by Michal Matějásko, Martin Brablc, Martin Appel and Robert Grepl
Machines 2021, 9(11), 281; https://doi.org/10.3390/machines9110281 - 10 Nov 2021
Viewed by 2043
Abstract
In large-scale manufacturing and assembly applications, especially when trying to automate most steps, implementing quality control as early in the process as possible is the key to prevent expenses later. We deal mainly with the production of DC motor powered fuel pumps, which [...] Read more.
In large-scale manufacturing and assembly applications, especially when trying to automate most steps, implementing quality control as early in the process as possible is the key to prevent expenses later. We deal mainly with the production of DC motor powered fuel pumps, which are commonly used in the automotive industry. The goal of this paper is to present a newly developed technique for non-invasive fault detection of a DC motor’s direction of rotation using a stray magnetic field out of the motor chassis. The results presented in this paper show that it is possible to detect faults even on low-power motors while the algorithm is kept as simple as possible to allow for large-scale deployment on a production line. It also gives new insight into the behavior of the stray magnetic field of electric motors, which may benefit other applications and future research. Full article
(This article belongs to the Special Issue Structural Health Monitoring for Mechanical Systems)
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19 pages, 4448 KiB  
Article
Fault Detection and Severity Level Identification of Spiral Bevel Gears under Different Operating Conditions Using Artificial Intelligence Techniques
by Syed Muhammad Tayyab, Steven Chatterton and Paolo Pennacchi
Machines 2021, 9(8), 173; https://doi.org/10.3390/machines9080173 - 18 Aug 2021
Cited by 13 | Viewed by 2407
Abstract
Spiral bevel gears are known for their smooth operation and high load carrying capability; therefore, they are an important part of many transmission systems that are designed for high speed and high load applications. Due to high contact ratio and complex vibration signal, [...] Read more.
Spiral bevel gears are known for their smooth operation and high load carrying capability; therefore, they are an important part of many transmission systems that are designed for high speed and high load applications. Due to high contact ratio and complex vibration signal, their fault detection is really challenging even in the case of serious defects. Therefore, spiral bevel gears have rarely been used as benchmarking for gears’ fault diagnosis. In this research study, Artificial Intelligence (AI) techniques have been used for fault detection and fault severity level identification of spiral bevel gears under different operating conditions. Although AI techniques have gained much success in this field, it is mostly assumed that the operating conditions under which the trained AI model is deployed for fault diagnosis are same compared to those under which the AI model was trained. If they differ, the performance of AI model may degrade significantly. In order to overcome this limitation, in this research study, an effort has been made to find few robust features that show minimal change due to changing operating conditions; however, they are fault discriminating. Artificial neural network (ANN) and K-nearest neighbors (KNN) are used as classifiers and both models are trained and tested by using the selected robust features for fault detection and severity assessment of spiral bevel gears under different operating conditions. A performance comparison between both classifiers is also carried out. Full article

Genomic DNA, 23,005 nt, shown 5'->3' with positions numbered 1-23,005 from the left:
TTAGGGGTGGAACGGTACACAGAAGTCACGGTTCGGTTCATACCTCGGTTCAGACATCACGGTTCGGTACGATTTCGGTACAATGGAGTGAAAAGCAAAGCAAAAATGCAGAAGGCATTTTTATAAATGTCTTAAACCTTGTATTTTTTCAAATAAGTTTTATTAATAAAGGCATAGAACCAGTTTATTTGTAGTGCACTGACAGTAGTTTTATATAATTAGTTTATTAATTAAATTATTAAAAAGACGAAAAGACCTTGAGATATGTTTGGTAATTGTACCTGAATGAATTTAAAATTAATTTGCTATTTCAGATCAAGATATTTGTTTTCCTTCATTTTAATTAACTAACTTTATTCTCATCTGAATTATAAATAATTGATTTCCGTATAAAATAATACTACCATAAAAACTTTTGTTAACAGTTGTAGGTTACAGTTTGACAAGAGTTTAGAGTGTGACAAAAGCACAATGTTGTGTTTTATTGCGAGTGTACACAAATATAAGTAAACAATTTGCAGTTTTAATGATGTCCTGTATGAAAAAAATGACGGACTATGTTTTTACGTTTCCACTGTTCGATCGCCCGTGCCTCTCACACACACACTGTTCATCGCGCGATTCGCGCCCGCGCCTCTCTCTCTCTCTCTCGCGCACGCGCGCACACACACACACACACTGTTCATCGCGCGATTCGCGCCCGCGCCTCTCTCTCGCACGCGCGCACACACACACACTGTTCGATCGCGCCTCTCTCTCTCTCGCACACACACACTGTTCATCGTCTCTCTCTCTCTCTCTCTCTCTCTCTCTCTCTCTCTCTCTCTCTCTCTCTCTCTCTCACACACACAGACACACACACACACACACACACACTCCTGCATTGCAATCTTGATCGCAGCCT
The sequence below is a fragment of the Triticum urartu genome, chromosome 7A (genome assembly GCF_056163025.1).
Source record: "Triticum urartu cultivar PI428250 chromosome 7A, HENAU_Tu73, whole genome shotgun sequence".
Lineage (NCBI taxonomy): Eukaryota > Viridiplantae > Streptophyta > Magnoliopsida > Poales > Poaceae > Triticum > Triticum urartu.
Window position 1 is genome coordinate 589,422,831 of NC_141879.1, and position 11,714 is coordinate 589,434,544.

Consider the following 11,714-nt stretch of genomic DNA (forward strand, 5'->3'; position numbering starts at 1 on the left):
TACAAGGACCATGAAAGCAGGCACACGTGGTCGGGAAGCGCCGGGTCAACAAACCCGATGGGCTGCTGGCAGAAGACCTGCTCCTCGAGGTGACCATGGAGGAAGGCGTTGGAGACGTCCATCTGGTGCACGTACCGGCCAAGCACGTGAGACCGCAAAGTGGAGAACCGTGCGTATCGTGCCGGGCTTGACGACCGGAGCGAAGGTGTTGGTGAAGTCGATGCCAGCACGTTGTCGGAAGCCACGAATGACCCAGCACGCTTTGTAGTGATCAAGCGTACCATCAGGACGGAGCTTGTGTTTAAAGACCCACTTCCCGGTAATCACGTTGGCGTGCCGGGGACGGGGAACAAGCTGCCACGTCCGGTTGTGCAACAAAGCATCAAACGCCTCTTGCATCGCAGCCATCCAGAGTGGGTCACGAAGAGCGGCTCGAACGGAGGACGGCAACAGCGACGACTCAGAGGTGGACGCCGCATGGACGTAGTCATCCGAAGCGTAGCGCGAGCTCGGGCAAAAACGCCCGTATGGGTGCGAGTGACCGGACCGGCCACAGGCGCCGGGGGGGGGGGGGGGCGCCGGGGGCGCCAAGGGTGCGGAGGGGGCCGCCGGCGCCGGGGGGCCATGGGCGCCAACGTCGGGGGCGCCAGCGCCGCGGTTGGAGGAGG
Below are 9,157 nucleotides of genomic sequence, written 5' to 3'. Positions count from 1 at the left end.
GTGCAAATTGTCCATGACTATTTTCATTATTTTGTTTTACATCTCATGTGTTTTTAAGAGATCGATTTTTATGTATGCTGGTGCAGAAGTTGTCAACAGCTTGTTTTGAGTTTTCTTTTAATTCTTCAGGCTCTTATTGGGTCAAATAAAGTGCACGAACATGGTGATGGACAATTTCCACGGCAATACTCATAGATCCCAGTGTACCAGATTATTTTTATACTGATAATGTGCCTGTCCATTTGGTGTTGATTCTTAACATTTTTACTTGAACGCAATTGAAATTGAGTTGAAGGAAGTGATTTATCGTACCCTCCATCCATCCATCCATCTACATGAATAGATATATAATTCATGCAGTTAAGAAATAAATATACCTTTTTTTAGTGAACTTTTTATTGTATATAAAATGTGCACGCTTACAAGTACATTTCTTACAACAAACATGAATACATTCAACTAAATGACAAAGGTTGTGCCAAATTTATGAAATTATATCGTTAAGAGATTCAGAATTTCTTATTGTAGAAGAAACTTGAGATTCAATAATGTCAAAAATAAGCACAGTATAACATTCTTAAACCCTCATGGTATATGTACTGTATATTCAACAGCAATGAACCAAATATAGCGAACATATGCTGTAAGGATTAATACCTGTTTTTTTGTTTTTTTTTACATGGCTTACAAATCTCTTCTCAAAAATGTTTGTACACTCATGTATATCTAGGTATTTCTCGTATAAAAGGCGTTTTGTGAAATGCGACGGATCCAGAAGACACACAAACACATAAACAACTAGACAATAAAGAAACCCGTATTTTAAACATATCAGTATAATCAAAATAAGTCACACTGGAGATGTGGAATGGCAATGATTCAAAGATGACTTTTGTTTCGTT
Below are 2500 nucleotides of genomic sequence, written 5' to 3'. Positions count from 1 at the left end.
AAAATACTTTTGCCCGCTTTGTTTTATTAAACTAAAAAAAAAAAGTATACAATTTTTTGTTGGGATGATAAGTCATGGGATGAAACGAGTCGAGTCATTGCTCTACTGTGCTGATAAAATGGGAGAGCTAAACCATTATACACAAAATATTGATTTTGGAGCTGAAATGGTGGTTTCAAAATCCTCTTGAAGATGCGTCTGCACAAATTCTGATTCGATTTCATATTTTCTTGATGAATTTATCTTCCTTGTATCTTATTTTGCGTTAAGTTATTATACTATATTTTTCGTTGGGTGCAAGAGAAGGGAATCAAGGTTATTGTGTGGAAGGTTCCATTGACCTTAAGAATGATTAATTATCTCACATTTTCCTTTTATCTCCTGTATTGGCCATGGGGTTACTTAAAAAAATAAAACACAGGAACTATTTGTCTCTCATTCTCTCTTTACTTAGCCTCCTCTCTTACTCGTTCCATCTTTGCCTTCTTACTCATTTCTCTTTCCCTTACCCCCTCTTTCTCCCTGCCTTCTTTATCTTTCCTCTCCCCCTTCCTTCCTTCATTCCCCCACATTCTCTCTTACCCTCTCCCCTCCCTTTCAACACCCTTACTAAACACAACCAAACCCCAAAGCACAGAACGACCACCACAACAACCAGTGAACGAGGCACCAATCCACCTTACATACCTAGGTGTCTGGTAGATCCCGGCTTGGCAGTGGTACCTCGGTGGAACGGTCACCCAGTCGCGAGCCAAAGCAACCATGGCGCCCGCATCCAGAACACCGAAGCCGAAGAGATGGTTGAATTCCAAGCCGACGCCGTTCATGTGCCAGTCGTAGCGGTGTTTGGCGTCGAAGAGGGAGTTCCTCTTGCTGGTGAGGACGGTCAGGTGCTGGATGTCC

(This article belongs to the Special Issue Structural Health Monitoring for Mechanical Systems)